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Bill prohibits insurers from requiring collision repair facilities to use specific vendors or processes for parts procurement.
Maryland Delegate Mark N. Fisher (R-27B) has introduced House Bill 1375 regarding replacement parts for damaged vehicles. The bill has been referred to the House Committee on Economic Matters.
This bill includes language that prohibits an adjuster, appraiser, insurance producer or employee of an insurer from requiring a motor vehicle repair facility to use a specific vendor or process for parts procurement or other necessary material for vehicle repair. The legislation requires an insurer to authorize repairs to be made using genuine crash parts, prohibiting an insurer from requiring repairs to be made using aftermarket crash parts during the five years after the vehicle is manufactured. The insured may consent to the use of aftermarket crash parts in writing at the time of repair.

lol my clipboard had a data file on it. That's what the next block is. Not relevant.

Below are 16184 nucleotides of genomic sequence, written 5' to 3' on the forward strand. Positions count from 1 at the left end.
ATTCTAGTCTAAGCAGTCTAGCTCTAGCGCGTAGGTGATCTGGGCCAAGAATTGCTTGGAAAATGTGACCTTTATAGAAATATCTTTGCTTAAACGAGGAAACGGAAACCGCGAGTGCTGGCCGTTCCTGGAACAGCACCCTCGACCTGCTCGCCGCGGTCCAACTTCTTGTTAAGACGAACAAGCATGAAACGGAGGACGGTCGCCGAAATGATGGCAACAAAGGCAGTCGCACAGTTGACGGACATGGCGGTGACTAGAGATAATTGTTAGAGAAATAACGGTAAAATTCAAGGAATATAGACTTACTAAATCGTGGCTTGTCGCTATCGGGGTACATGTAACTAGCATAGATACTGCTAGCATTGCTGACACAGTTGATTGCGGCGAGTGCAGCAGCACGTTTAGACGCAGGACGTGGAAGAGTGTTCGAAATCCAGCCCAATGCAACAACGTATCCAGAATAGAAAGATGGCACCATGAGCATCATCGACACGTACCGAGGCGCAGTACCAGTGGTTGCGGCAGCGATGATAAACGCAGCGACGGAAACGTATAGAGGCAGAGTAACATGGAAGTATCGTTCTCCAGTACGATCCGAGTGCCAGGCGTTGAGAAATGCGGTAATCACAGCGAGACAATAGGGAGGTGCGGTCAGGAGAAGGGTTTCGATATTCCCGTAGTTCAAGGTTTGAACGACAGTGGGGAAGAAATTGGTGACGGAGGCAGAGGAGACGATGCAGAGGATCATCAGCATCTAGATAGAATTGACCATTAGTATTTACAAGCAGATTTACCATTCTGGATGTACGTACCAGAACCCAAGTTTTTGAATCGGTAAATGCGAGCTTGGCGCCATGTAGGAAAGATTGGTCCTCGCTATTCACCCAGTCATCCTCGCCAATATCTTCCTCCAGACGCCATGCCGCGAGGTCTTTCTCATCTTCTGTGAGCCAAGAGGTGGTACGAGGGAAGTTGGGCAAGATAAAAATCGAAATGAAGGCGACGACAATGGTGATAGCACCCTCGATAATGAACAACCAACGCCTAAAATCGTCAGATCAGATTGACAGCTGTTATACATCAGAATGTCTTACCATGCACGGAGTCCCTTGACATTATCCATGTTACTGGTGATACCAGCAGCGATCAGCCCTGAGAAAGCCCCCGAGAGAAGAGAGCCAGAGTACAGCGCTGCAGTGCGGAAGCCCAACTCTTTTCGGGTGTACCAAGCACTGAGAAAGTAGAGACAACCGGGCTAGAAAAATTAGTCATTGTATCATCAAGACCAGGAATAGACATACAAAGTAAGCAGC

This Maryland legislation is one of the first attempts to address recent insurer initiatives relative to parts procurement. The Automotive Service Association (ASA) and its Collision Division Operations Committee have conducted educational meetings around the country, met with insurer representatives and convened other collision industry segments to discuss crash parts and parts procurement policy.